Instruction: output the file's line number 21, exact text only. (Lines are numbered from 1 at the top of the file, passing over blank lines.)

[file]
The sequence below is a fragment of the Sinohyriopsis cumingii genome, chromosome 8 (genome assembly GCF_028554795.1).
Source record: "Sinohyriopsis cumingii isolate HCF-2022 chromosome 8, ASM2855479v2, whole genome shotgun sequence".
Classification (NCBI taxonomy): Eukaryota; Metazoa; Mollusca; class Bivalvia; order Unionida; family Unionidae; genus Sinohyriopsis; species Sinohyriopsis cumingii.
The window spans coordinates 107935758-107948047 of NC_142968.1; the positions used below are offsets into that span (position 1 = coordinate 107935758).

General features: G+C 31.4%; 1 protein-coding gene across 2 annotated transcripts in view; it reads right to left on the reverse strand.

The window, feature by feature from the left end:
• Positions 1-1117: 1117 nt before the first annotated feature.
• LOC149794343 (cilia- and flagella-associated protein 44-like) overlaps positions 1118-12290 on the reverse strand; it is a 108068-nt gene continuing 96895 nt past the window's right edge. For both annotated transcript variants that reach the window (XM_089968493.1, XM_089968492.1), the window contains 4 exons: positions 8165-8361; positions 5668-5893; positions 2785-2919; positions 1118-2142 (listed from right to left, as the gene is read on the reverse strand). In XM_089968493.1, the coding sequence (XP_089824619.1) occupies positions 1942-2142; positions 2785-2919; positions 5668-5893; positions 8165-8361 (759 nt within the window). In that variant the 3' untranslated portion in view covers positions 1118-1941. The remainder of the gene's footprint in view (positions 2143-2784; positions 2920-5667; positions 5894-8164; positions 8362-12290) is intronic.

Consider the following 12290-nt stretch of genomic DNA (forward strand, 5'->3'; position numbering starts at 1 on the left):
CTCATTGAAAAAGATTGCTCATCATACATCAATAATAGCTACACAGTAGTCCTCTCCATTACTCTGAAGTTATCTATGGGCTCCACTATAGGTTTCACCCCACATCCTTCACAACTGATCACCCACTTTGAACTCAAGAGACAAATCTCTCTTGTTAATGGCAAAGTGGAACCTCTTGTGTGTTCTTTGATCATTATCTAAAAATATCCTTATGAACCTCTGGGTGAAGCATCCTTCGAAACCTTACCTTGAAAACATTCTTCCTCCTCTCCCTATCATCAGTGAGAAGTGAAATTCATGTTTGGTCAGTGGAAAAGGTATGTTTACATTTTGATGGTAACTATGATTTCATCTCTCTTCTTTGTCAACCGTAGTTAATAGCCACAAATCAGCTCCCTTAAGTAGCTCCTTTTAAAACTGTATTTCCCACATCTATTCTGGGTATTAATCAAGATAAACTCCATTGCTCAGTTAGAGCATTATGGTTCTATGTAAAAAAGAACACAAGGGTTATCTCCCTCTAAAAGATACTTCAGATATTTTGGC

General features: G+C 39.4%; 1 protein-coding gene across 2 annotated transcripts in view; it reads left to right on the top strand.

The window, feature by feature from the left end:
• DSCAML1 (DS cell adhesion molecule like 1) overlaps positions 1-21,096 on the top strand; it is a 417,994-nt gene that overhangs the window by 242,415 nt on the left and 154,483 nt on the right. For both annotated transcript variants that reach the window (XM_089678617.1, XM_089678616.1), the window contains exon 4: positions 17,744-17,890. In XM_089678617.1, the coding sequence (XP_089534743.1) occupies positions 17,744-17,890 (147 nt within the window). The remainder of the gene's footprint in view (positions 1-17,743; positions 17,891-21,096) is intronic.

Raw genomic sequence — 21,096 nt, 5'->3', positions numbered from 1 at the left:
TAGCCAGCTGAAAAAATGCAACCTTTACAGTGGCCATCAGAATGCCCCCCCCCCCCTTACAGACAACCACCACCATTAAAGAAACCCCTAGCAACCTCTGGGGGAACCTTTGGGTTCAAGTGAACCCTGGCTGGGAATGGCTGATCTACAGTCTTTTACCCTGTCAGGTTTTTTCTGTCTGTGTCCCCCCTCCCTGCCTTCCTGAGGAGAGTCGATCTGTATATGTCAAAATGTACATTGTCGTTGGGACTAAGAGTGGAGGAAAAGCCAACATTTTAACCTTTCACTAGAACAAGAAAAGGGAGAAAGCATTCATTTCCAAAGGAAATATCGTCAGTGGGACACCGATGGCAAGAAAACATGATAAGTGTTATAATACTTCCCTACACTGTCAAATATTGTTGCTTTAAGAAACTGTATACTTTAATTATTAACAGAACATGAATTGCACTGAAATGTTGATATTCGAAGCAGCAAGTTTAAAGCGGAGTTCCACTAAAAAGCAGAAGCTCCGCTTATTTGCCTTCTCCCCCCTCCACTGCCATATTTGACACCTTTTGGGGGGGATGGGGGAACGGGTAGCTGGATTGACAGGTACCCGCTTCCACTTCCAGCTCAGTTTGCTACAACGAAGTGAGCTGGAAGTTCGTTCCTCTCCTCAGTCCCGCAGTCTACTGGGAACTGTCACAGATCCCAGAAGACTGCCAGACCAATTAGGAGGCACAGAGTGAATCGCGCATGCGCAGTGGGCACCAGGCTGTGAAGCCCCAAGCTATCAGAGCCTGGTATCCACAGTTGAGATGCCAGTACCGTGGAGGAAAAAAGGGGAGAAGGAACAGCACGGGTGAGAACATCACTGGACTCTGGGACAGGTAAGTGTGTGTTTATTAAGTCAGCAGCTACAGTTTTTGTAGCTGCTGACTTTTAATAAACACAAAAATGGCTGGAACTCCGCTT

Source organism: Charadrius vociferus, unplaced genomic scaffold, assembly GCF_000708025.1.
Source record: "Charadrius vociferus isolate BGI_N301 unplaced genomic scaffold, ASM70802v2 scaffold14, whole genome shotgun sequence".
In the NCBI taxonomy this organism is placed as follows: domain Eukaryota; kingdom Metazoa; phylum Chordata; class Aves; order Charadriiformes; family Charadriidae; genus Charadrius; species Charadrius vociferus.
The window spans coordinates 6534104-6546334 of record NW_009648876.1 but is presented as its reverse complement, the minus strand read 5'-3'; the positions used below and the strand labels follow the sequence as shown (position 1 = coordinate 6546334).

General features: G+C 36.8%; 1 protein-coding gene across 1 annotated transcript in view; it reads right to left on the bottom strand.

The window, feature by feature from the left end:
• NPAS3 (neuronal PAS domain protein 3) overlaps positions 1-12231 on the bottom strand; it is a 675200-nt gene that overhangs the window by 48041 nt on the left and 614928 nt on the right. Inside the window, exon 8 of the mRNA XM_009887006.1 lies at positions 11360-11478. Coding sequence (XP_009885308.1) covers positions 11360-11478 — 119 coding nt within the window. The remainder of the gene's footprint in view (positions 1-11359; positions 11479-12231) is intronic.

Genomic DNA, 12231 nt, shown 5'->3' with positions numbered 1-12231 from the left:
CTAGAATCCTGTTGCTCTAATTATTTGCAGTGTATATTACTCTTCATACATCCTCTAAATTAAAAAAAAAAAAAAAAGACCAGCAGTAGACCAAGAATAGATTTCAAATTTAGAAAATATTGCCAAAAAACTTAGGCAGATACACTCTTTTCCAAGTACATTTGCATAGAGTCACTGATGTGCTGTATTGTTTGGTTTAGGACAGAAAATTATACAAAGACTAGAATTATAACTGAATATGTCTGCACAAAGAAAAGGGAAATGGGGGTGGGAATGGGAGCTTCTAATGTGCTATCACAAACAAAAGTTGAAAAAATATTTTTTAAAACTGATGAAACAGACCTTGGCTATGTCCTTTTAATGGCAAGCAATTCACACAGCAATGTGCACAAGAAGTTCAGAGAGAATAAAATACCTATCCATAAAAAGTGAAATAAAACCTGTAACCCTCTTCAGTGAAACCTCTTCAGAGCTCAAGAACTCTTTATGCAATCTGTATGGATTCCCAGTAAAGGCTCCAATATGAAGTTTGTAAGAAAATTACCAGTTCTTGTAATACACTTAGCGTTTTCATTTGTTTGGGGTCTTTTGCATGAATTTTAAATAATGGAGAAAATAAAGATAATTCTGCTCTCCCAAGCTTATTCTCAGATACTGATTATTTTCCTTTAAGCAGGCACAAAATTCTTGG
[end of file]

The window, feature by feature from the left end: